J. W. Judge

Sometimes you have weird interactions with your kids. Their brains are working overtime all the time, it seems like. Not infrequently, those conversations lead to story ideas. Sometimes they turn into something, like this one about a magical animal that appears on his bed. So when it happens, I just try to run with it. An exchange my son and I had a couple of days ago inspired this story, Something Black in the Stairwell.

[Note: I have adapted a version of this story to be incorporated into my debut novel, Vulcan Rising. Read more about the novel at jwjudge.com.]

Expectant Writer Flash Fiction: Something Black in the Stairwell

Something Black in the Stairwell

The boy called through the monitor, “Can I get up?”

I looked at the clock. 5:57am. It was still a little earlier than he was supposed to get up, but I knew telling him to go back to sleep at this point would just create a fuss and yield the same end result. “Yeah, buddy, come one down.”

I returned my attention to my work and waited for the boy to join me on the couch in the living room. I heard the thud of feet above me as he slid off the bed to the floor. Then plodding to the stairs. At this point his foot sounds crescendoed. Every time. It was as if he were wearing too-big work boots while trying to navigate the stairs. It was incomprehensible to me how such a small person could make such racket.

There was a pause before his steps descent resumed at a more rapid pace.

I was entering data into my spreadsheet when he came into the room, not saying anything, and sat right up against me. The sectional can comfortably seat five. But he glued himself to my ribs and burrowed in, snuggling so that I had to put my arm around him. Unusual, but okay.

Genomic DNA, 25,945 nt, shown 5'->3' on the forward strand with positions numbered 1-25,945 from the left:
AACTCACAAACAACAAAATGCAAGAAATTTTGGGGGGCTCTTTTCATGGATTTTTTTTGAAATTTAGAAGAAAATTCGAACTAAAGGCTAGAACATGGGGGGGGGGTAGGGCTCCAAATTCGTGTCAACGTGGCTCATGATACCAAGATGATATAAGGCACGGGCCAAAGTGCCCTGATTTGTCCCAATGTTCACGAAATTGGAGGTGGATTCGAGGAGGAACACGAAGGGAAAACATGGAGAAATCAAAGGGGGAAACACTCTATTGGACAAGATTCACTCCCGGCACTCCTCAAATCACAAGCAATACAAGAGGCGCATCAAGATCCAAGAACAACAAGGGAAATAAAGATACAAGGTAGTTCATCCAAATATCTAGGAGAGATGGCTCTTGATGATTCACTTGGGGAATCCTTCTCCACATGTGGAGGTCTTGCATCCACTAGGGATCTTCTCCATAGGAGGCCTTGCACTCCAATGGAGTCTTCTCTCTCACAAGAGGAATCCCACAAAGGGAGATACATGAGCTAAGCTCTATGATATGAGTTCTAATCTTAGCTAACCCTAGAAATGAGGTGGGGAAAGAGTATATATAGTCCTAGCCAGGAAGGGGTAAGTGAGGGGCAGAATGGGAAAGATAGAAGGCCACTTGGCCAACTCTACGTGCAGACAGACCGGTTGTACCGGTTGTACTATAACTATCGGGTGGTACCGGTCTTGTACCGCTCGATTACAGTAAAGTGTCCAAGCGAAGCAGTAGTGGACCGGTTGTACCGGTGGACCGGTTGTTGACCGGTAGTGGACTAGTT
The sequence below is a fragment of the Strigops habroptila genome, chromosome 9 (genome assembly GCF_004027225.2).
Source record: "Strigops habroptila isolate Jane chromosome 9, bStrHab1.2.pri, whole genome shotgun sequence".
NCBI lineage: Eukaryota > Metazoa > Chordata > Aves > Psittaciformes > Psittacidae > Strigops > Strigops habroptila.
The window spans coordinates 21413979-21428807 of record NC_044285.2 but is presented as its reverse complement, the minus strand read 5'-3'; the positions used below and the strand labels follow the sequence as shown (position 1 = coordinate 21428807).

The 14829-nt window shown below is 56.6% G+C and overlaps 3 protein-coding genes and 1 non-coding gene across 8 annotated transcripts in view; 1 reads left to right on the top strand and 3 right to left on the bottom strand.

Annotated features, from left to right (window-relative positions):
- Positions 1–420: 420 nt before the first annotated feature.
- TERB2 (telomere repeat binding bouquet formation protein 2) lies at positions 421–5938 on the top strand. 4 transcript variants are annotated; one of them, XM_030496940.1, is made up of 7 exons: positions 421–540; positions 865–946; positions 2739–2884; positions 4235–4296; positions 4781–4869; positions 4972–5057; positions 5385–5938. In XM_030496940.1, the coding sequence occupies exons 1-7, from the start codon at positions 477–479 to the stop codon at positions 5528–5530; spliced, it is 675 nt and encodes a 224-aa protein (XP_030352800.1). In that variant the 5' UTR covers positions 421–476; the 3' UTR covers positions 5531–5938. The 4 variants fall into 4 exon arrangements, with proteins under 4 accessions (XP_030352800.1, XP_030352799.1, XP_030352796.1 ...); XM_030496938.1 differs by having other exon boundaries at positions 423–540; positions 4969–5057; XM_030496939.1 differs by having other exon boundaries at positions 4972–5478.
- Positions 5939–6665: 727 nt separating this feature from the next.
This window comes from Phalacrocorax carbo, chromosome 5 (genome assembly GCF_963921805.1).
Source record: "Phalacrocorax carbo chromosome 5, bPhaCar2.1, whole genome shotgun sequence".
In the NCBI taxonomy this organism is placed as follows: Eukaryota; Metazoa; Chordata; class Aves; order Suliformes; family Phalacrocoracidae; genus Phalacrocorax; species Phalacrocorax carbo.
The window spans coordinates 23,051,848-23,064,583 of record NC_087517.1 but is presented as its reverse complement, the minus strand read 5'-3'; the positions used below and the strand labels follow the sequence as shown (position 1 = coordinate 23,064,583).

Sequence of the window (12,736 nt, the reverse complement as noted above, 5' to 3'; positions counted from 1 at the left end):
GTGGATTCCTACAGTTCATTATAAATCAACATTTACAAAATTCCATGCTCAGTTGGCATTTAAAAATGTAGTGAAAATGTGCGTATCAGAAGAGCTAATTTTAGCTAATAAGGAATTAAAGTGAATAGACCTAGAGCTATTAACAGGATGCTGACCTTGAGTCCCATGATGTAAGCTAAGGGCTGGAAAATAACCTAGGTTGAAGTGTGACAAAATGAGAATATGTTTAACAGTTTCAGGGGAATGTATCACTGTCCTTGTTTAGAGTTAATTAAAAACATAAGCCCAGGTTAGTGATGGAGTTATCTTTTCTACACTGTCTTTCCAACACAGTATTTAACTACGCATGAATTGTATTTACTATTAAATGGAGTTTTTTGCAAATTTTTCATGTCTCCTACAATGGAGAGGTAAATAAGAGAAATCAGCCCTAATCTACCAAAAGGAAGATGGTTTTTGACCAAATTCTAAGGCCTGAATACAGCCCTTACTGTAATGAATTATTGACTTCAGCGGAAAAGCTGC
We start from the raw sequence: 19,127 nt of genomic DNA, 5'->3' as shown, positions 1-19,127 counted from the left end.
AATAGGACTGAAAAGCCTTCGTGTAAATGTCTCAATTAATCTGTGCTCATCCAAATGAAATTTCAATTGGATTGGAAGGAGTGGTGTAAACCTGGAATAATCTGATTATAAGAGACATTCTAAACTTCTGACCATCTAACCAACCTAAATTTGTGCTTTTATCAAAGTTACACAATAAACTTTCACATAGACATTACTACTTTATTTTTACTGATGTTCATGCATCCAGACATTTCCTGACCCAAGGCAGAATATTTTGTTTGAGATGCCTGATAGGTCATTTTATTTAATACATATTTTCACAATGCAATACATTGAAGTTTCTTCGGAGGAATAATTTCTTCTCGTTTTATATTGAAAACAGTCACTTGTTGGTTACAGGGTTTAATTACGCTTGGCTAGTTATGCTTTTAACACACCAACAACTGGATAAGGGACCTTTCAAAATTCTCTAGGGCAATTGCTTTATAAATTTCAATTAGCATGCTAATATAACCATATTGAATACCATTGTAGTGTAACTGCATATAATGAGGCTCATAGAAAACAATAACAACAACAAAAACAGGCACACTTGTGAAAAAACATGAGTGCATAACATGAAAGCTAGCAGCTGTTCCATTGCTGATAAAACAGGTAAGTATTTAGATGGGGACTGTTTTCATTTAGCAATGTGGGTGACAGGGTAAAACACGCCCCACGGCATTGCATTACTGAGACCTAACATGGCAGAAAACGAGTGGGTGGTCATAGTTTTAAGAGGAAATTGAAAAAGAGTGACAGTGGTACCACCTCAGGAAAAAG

“Did you sleep okay?” I asked.


“Not me,” I told him. “I had a hard time getting to sleep. Was thinking about this presentation for work.”

“Did you stay awake all night long?” he asked.

“Nah. Just woke up off and on.”

Several minutes passed with the only sound being that of me depressing the keys on my laptop. The boy broke the rhythm without looking up at me.

“Something black tried to get me on the stairs.”

“What?” Not sure I’d heard correctly, or if I had, what it meant.

“When I was coming down the stairs, something black tried to reach out and get me,” he repeated.

“You mean you saw a shadow on the wall?” I prodded.


“Buddy, we’ve talked about this. The streetlamp shines through the trees and makes shadows.”

“No,” he said again.

“What do you mean no?”

He finally looked up at me. “That’s not what it was. It reached out to get me.”

“Why did you wait so long to tell me?”

He shrugged.

“Alright, I’ll go check it out,” I told him.

He clung to my shirt as I shifted my weight to get up. “Please don’t leave me in here by myself.”

“Well, bud, I’ve got to go check it out. You can either stay in here or go with me.”

The decision weighed on him. Where did the greater fear lie? Then I watched him summon his courage and resolve to go with me. “Okay, let’s go,” he said. He was like his mother in that way. Once the decision was made, he was committed to it, come hell or high water. I admired it.

We walked from the living room through the kitchen and into the entryway. We turned to look up the stairwell. Best I could tell, everything was as it should have been. “Buddy, I don’t see anything here. You sure it wasn’t just the shadows of the trees moving?”

“Yes.” Just a stoic yes.

We stood there a minute longer, looking at nothing. “Well, I don’t know what to say. There’s nothing here. Let’s head back to the living room.”

I had started to take a step when he said, “It’s not here any more.”

“How do you know?” Doubting that it had ever been there to begin with.

He shrugged his little shoulders again. “I can feel it.” He was looking at the place in the wall where it must been as he’d come down the stairs. A cold shiver crawled up my spine. He turned his face to me. “But it’ll be back. I can feel that too.”